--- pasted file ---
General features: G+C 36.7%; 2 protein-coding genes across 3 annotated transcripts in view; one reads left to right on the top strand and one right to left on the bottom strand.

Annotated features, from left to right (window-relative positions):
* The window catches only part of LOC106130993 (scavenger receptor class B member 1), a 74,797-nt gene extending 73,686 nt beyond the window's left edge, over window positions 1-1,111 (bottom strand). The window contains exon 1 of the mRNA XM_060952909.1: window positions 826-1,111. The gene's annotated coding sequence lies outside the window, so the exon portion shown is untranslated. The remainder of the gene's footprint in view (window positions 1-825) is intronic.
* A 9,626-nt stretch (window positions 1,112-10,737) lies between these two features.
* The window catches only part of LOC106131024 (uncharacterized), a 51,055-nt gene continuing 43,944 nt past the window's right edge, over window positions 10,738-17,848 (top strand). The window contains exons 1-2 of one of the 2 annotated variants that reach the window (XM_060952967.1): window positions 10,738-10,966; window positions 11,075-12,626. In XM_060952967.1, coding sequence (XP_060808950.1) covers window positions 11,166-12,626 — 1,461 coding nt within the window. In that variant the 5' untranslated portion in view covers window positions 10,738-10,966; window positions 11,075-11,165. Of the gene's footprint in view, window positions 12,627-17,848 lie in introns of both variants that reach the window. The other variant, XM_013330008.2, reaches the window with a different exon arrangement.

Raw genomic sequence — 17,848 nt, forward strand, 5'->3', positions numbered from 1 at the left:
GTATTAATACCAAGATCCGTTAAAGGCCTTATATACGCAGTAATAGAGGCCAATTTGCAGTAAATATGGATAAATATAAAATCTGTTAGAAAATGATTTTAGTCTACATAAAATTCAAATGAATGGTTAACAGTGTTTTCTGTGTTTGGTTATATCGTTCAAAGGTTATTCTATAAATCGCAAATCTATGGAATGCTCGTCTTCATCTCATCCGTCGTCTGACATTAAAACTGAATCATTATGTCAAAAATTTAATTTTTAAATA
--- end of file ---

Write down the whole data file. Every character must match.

General features: G+C 36.7%; 2 protein-coding genes across 3 annotated transcripts in view; one reads left to right on the top strand and one right to left on the bottom strand.

Annotated features, from left to right (window-relative positions):
* The window catches only part of LOC106130993 (scavenger receptor class B member 1), a 74,797-nt gene extending 73,686 nt beyond the window's left edge, over window positions 1-1,111 (bottom strand). The window contains exon 1 of the mRNA XM_060952909.1: window positions 826-1,111. The gene's annotated coding sequence lies outside the window, so the exon portion shown is untranslated. The remainder of the gene's footprint in view (window positions 1-825) is intronic.
* A 9,626-nt stretch (window positions 1,112-10,737) lies between these two features.
* The window catches only part of LOC106131024 (uncharacterized), a 51,055-nt gene continuing 43,944 nt past the window's right edge, over window positions 10,738-17,848 (top strand). The window contains exons 1-2 of one of the 2 annotated variants that reach the window (XM_060952967.1): window positions 10,738-10,966; window positions 11,075-12,626. In XM_060952967.1, coding sequence (XP_060808950.1) covers window positions 11,166-12,626 — 1,461 coding nt within the window. In that variant the 5' untranslated portion in view covers window positions 10,738-10,966; window positions 11,075-11,165. Of the gene's footprint in view, window positions 12,627-17,848 lie in introns of both variants that reach the window. The other variant, XM_013330008.2, reaches the window with a different exon arrangement.

Raw genomic sequence — 17,848 nt, forward strand, 5'->3', positions numbered from 1 at the left:
GTATTAATACCAAGATCCGTTAAAGGCCTTATATACGCAGTAATAGAGGCCAATTTGCAGTAAATATGGATAAATATAAAATCTGTTAGAAAATGATTTTAGTCTACATAAAATTCAAATGAATGGTTAACAGTGTTTTCTGTGTTTGGTTATATCGTTCAAAGGTTATTCTATAAATCGCAAATCTATGGAATGCTCGTCTTCATCTCATCCGTCGTCTGACATTAAAACTGAATCATTATGTCAAAAATTTAATTTTTAAATA